Date of Award
Bachelor of Science (BS)
College of Science
Daniel C. Abel
The shark populations of Winyah Bay, a 65 km2 estuary in northeast South Carolina, were surveyed from May-November of 2002, 2003, and 2004. 351 longlines, with 16/0 or 12/0 hooks, were set to detennine shark utilization of this estuary as a nursery. In 2002, 200 sharks (33 adults, 156 juveniles/young-of-year/neonates and 11 unmeasured) representing 10 species were caught. In 2003, 72 sharks (14 adults, 53 juveniles/young-of-year/neonates, and 5 unmeasured) representing 4 species were caught. In 2004, 105 sharks (39 adults, 59 juveniles/young-of-year/neonates, and 7 unmeasured) representing 7 species were caught. Catch Per Unit Effort (CPUE) for all sharks caught in Winyah Bay was significantly different between the years, with 2002 and 2004 having higher CPUEs then 2003. There was no significant difference in CPUE between lower and middle bay sites in 2002 and 2004, but CPUE in middle bay was significantly lower than lower bay in 2003. Immature sharks of seven species were caught in 2002, three species in 2003, and four species 2004. The presence of adults, juveniles, YOY, and/or neonates often species of sharks identifies Winyah Bay as a shark habitat and possible primary and secondary nursery for these species.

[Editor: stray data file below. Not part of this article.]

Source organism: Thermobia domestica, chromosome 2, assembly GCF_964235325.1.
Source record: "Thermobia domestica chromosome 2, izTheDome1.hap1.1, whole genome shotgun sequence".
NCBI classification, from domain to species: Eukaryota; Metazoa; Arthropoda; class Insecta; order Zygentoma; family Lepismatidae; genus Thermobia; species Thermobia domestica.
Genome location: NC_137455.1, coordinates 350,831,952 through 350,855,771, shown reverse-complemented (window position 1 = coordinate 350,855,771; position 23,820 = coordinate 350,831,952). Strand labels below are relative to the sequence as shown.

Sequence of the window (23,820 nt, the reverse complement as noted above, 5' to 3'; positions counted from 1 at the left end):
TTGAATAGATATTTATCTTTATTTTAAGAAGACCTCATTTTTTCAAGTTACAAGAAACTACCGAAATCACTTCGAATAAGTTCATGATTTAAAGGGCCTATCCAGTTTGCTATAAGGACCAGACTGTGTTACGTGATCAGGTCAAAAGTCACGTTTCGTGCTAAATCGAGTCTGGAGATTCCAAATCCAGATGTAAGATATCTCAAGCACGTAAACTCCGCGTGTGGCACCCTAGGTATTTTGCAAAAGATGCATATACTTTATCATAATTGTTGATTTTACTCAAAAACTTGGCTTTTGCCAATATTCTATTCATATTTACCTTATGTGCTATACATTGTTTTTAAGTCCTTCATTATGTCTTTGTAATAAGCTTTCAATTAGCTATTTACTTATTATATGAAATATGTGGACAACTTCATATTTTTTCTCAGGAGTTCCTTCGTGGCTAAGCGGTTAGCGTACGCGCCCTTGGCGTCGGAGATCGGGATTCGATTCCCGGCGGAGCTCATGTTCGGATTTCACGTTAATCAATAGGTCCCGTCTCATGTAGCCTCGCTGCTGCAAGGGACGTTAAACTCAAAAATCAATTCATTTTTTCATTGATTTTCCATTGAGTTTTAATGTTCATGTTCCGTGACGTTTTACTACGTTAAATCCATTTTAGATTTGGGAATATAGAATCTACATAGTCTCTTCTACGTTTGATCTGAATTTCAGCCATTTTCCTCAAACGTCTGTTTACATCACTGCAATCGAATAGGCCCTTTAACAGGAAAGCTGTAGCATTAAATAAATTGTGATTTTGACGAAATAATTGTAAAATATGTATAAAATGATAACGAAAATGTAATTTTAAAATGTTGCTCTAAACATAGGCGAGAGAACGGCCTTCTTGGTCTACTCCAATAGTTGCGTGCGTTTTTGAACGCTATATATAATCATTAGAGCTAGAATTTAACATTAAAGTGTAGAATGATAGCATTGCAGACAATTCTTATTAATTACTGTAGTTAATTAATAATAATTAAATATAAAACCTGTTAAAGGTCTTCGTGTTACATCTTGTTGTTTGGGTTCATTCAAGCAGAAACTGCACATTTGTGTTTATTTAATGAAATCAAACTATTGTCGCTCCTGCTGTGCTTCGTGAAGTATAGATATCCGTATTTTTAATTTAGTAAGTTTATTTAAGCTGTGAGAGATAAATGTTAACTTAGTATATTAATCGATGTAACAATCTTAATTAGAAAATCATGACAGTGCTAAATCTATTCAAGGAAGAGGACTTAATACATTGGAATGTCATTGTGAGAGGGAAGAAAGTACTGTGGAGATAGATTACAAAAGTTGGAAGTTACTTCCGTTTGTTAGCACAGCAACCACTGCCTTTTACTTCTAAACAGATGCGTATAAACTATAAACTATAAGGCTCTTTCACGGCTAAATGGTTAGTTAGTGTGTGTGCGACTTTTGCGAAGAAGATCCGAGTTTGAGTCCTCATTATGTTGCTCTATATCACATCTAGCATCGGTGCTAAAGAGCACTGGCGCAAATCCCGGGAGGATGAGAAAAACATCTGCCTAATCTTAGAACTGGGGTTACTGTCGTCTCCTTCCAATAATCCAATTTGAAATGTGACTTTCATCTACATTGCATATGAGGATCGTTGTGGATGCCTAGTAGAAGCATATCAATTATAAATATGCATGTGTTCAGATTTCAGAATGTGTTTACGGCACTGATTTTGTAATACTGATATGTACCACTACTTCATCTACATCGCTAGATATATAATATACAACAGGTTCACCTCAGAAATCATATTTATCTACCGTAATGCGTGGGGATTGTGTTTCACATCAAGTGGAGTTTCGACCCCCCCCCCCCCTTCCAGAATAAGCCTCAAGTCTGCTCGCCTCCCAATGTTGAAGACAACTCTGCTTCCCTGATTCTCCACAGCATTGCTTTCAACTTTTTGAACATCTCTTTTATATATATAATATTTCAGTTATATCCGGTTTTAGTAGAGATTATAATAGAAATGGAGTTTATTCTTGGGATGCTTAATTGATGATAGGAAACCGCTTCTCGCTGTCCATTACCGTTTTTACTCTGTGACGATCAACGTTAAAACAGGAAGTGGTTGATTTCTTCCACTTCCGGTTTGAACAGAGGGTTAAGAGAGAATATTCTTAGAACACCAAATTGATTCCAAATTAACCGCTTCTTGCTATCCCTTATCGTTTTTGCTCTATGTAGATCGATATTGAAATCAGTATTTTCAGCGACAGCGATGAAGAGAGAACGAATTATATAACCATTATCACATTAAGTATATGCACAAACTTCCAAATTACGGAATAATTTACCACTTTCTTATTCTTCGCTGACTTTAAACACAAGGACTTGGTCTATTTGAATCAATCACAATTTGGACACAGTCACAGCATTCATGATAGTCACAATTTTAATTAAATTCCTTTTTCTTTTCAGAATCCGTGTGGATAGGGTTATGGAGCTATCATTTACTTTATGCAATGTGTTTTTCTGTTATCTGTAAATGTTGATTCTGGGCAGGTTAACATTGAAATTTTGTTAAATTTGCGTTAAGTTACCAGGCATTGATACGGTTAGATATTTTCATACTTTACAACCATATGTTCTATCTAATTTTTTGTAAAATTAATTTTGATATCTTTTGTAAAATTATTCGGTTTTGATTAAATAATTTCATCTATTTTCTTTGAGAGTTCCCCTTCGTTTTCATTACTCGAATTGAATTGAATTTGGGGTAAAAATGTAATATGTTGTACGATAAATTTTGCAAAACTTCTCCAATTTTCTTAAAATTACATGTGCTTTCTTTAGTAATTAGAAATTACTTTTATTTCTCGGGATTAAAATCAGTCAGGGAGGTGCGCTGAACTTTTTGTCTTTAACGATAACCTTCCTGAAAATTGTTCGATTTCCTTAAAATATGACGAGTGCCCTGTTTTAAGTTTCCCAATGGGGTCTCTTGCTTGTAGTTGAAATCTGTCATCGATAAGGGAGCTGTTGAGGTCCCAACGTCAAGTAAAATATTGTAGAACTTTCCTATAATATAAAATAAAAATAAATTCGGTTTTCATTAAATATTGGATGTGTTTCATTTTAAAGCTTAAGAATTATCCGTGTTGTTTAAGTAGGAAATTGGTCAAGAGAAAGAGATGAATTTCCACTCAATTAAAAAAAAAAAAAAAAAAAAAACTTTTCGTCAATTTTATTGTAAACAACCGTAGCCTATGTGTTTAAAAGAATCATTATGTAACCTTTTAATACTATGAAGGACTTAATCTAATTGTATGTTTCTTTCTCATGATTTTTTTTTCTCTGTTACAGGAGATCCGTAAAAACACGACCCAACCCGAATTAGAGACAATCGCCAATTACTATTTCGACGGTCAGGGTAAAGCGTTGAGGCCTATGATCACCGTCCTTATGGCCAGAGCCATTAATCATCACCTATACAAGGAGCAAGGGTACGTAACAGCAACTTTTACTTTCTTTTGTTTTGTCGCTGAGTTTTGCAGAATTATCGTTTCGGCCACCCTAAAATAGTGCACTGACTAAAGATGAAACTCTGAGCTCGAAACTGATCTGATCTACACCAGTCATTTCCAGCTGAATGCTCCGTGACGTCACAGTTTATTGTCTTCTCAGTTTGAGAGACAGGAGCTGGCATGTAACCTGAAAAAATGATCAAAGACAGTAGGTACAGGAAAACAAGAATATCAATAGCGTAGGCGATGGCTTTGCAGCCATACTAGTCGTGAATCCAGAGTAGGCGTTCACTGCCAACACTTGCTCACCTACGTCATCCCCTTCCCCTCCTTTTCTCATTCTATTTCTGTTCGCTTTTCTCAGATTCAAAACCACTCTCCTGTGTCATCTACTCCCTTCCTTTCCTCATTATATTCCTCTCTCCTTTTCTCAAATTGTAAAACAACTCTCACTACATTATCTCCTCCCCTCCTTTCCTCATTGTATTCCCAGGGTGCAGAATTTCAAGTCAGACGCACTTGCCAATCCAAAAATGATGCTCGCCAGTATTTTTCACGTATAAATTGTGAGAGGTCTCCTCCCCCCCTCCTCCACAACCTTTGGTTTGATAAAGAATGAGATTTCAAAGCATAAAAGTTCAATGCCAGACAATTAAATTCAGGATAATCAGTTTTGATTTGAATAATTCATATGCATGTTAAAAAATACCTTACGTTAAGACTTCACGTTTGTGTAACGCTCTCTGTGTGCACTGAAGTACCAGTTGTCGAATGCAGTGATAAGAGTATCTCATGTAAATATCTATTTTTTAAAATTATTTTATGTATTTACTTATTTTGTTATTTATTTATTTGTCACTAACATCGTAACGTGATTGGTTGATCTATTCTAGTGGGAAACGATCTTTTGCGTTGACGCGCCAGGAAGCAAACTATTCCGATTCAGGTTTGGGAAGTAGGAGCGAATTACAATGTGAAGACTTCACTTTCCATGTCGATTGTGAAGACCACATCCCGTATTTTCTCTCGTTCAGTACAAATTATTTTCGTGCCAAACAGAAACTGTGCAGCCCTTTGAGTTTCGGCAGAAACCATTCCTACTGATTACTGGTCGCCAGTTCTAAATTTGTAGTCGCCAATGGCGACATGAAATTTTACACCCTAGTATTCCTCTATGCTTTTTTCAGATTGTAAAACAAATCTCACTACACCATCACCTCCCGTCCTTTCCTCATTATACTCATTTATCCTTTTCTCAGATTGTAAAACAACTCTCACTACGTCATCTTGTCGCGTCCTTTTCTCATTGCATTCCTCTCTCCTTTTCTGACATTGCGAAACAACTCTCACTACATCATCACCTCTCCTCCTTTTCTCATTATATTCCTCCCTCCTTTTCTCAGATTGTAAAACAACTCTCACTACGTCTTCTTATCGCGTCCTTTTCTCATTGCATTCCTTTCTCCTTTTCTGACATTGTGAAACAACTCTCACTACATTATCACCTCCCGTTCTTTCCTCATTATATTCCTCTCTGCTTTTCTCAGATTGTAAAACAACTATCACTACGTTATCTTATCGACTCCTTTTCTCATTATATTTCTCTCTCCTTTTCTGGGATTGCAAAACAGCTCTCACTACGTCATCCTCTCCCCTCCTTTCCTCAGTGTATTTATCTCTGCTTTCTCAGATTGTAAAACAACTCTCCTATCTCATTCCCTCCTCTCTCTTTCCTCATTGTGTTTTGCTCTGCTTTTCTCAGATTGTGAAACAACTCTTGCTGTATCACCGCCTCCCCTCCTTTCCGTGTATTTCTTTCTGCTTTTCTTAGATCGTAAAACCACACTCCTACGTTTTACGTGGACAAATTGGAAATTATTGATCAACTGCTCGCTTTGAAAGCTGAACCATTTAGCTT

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Ligocki, Charles, "Sharks of Winyah Bay: Database Design and Preliminary Data Analysis" (2005). Honors Theses. 243.